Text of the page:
Here's where Microsoft enters the picture. The company has an absurd slice of the desktop OS marketshare, but a lot of that has to do with enterprise roots. People are ushered into Windows at work and school, and it becomes familiar. If and when the time comes to buy a PC at home, familiar typically wins. This is most certainly not a hard-and-fast rule, in general I've found it to be accurate. But having the lion's share of the PC market clearly doesn't do one much good when it doesn't also offer a highly compelling smartphone and tablet platform. Five years ago, Apple somehow managed to coerce a world full of Wintel users to give its smartphone platform a chance. It somehow managed to convince a world of Wintel users to get out of whatever ecosystem they were in, and into iTunes. How, exactly, did it accomplish such a feat? By offering a platform that was so much more compelling, it actually dulled the pain of switching.
A year later, Google did the same thing. And where, might I ask, was Microsoft? A month after the T-Mobile G1 was unleashed upon the world, Microsoft was unveiling Windows Mobile 6.5. It was quite possibly the world's weakest attempt to combat the rising tides of Android and iOS from any company with as much money, resources and clout as Microsoft. In fact, the introduction of iOS and Android caught Microsoft so off guard, that it wasn't until February of 2010 that we saw even the first tangible evidence that the company had a product in the same league. On the tablet side, Microsoft attempted to make itself believe that Windows 7 was its "tablet answer." Or, maybe it was that short-lived Embedded Compact 7. Either way, neither worked. No one bought into it, and the introduction of Surface makes blatantly clear that the "shove Windows 7 on a tablet and call it ideal" wasn't a real strategy. Surface is a strategy, and a thoroughly beautiful one at that. But, here's the rub: it's 2012, and Microsoft is only now getting its modern ecosystem play together.
In theory, one could dive headfirst into SkyDrive, snap up a Surface Pro slate, invest in a Windows 8 Ultrabook and pony up for a forthcoming WP8 handset, and they'd be just as cozy as folks are today with iOS or Android devices surrounding them. But how many consumers even remotely interested in digital ecosystems are still waiting around to choose a side? Have those in Microsoft's target market truly sat around since the middle of 2008 without investing themselves in an ecosystem already?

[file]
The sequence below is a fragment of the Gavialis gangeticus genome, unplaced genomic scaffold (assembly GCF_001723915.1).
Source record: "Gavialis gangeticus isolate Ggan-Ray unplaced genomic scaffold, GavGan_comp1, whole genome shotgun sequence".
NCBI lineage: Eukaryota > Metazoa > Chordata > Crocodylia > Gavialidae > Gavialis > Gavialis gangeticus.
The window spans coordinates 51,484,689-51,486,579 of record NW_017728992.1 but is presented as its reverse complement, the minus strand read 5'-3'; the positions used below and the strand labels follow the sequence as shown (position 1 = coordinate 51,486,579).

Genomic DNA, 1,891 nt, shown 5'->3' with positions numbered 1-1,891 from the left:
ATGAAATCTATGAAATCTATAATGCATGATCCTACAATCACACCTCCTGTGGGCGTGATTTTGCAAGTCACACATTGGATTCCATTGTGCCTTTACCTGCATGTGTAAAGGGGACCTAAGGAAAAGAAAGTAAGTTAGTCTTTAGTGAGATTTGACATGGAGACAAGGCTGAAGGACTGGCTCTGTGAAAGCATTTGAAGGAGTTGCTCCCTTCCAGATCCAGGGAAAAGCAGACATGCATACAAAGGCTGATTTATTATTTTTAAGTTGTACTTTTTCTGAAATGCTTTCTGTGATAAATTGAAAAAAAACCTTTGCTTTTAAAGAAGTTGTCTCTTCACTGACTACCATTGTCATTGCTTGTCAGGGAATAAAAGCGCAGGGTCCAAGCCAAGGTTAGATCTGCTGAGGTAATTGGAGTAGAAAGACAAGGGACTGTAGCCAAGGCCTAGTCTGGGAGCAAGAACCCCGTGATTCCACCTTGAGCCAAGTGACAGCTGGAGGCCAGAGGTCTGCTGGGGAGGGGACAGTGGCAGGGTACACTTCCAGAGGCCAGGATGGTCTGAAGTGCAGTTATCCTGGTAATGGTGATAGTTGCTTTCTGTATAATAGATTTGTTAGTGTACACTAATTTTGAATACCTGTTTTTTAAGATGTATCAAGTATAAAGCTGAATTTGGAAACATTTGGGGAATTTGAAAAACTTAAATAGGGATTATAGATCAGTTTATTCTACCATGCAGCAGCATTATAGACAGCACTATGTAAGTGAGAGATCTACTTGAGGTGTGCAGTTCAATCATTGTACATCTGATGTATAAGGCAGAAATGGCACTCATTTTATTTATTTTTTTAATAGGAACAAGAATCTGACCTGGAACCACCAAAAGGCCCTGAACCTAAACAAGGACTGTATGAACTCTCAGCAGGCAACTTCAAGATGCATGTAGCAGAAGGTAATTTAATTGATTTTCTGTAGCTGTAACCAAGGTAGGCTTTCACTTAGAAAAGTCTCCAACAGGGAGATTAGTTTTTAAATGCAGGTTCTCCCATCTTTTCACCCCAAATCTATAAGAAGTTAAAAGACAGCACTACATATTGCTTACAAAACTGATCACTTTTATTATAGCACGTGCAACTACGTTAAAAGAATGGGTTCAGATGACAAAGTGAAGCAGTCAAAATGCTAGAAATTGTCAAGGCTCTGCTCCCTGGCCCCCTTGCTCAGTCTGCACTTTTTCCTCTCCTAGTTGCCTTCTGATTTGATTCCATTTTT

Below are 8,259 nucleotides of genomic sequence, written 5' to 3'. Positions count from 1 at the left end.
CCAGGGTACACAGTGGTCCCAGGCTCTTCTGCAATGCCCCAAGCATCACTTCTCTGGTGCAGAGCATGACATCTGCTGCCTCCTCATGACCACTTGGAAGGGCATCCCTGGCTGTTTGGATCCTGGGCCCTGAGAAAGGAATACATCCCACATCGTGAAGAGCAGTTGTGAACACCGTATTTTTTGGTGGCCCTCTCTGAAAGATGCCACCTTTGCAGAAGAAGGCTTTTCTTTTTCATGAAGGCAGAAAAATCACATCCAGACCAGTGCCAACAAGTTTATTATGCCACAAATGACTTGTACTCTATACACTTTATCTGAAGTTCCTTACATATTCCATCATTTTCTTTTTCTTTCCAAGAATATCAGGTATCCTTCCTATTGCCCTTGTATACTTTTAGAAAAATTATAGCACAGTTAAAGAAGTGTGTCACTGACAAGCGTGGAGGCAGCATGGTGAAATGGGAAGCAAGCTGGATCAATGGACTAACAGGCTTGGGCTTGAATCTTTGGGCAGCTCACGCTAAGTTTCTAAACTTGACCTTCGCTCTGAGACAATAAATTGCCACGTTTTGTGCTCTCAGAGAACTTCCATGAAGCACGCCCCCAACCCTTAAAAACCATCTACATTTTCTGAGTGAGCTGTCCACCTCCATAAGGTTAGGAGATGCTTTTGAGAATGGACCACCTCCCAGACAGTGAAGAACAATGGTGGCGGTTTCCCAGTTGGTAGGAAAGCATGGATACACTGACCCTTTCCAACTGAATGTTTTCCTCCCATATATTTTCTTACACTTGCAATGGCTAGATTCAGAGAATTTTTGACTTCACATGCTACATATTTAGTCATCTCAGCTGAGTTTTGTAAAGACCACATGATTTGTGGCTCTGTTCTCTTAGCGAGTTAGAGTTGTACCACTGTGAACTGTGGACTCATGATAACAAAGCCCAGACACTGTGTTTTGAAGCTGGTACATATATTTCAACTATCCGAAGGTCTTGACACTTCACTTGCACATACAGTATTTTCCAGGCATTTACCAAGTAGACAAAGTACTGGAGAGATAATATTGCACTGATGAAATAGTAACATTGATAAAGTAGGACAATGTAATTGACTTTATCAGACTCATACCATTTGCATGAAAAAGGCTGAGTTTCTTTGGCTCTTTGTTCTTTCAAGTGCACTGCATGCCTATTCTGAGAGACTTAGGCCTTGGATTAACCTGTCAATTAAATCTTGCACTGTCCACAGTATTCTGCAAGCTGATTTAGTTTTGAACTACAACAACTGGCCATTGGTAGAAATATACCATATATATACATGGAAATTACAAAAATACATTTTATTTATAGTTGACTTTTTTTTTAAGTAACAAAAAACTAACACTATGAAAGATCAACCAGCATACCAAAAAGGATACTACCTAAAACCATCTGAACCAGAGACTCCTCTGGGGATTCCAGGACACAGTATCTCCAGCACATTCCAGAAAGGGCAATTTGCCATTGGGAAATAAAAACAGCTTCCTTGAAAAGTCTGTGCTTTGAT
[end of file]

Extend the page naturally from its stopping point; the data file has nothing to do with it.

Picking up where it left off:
The point is this: by waiting until the tail end of 2012 to assemble an ecosystem that works, end-to-end and in impressive fashion, Microsoft has put itself at a massive disadvantage. The most recent Comscore figures show Android and iOS accounting for over 80 percent of the US smartphone share, with Microsoft at 3.9 percent. That's just marginally higher than Symbian, an OS that hasn't been actively marketed here in the better part of a millennium. Globally, the latest IDC research figures paint a nearly-identical picture; iOS and Android represent 82 percent of the pie, with Windows Phone claiming 2.2 percent. It's not lost on me that both iOS and Android started at zero, too. Much of their ground has been gained at the expense of Nokia and RIM, and there's a very real possibility that Microsoft gains at the expense of Apple and Google. But just how realistic is it?
The switching costs in the smartphone market today are monumentally more significant than they were in 2007. It's more than a phone you're switching -- it's a lifestyle. It's an ecosystem. Somehow, Microsoft has to convince people not only that Windows Phone 8 is truly as awe-inspiring as it looks, but that its Surface tablets really will be a Windows tablet worth owning, and that Windows 8 really is a fantastical step ahead of Windows 7. In my estimation, it'll need to deliver a magical SkyDrive marketing message that not only rivals that of iCloud, but surpasses it, if it truly wants a significant amount of the smartphone marketshare. Microsoft has 100,000 apps in the Marketplace as of June 2012, but Apple has 550,000 more reasons to invest your time in a far deeper app library. And, if you're already invested in that library, Microsoft needs an overwhelmingly convincing pitch to get you out of where you're comfortable.
Windows Phone 8 is unquestionably the most exciting thing Microsoft has done on the mobile front in years. But is it exciting enough to get me to cut loose from 3+ years of app purchases, information input and workflow patterns? Tempt me this holiday, Microsoft. I'll be waiting.